TQM vs LO LO12066

Leon Conrad (100755.1675@CompuServe.COM)
19 Jan 97 10:36:31 EST

Replying to LO12021 --

At, in your long message about Columbus, you wrote:

> Columbus had this creative idea that he will reach the east by sailing on sea.
>Where does the idea originate from? I do not know, except that it can get

This argument is based on the presumption that Columbus had no factual
information that led him to his decision to set sail to unknown lands. I
seem to remember from books I have read and programmes I have watched
about him that this is not the case.

Plato was talking about ideas in an abstract form. Aren't empirical
discoveries separate and distinct from the concept of 'idea' that Plato
was talking about? Maybe we're at odds about sources here.

> I was determined to go right into the lion's den to find
> out what this sentence really meant.

This inner conviction, drive and urgency conveyed here is to me much more
appealing than the previous abstractions in your message.

What is it that impels us towards our goals?

You mention decisions taken in two ways - some 'logically' (leaving you
feeling like a square peg in a round hole) and some in an
'intellectually-unified' way.

The latter you seem to claim led you to a more fulfilled understanding of
yourself and what goes on in the world around you.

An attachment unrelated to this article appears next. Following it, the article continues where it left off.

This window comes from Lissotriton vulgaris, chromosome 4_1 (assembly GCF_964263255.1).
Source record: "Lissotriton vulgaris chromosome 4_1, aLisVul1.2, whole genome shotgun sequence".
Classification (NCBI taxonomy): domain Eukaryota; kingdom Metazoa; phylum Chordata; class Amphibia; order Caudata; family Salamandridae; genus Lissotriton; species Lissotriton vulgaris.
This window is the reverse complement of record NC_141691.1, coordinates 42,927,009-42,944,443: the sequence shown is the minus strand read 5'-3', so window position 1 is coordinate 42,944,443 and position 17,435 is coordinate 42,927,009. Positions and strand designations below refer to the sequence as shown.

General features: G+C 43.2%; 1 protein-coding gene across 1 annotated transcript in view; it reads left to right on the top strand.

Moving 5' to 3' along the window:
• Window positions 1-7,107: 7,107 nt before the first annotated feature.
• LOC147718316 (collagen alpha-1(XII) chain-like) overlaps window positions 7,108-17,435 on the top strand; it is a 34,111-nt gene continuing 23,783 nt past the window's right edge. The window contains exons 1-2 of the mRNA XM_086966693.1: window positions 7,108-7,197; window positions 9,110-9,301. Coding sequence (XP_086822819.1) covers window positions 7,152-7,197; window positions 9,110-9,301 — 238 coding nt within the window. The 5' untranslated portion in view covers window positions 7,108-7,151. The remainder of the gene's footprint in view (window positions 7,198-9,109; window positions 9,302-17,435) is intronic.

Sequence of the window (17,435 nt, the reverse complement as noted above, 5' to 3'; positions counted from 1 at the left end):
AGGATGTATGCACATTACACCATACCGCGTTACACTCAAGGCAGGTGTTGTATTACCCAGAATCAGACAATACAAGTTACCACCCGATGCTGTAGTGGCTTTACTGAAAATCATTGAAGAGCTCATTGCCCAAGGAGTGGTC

What is behind this urge for unity - to find unity in oneself and be in
harmony with the universe for some people?

My knowledge of the 2nd law of TD is limited to the Flanders and Swann
song about them - so I'm a bit lost about what you are trying to say here
- however I'll stick to my 'urge' theme ...

Does the same urge lie behind actions and standpoints that are moral and
ethical (e.g. Gandhi) as those that are immoral and unethical (e.g.
Hitler)? Is there a 'right track'?

>I set out on a pattern hunting.

I like this idea - I have (nearly as long as I can remember) thought about
humans as pattern-making animals. How else can we explain art?

But again - what's the urge behind pattern-making? Why do we do it? Where
does it come from?

I have noticed that most effective communicators - espeically humourists -
are able to make connections between disparate objects, apparently
unrelated, with ease. This is a kind of pattern making. Does it fit in to
what you are saying about creativity? If so, what is the link?

You mention maths and physics - there's a niggling idea at the back of my
mind that much of what you are thinking about is encapsulated in sacred
geometry. The difference being that you are attempting to harness the
creative elements within nature and form some practically-based ideas to
work on empirically. Am I right?


Leon Conrad
The Conrad Voice Consultancy
website: http://www.actual.co.uk/conrad


Leon Conrad <100755.1675@CompuServe.COM>

Learning-org -- An Internet Dialog on Learning Organizations For info: <rkarash@karash.com> -or- <http://world.std.com/~lo/>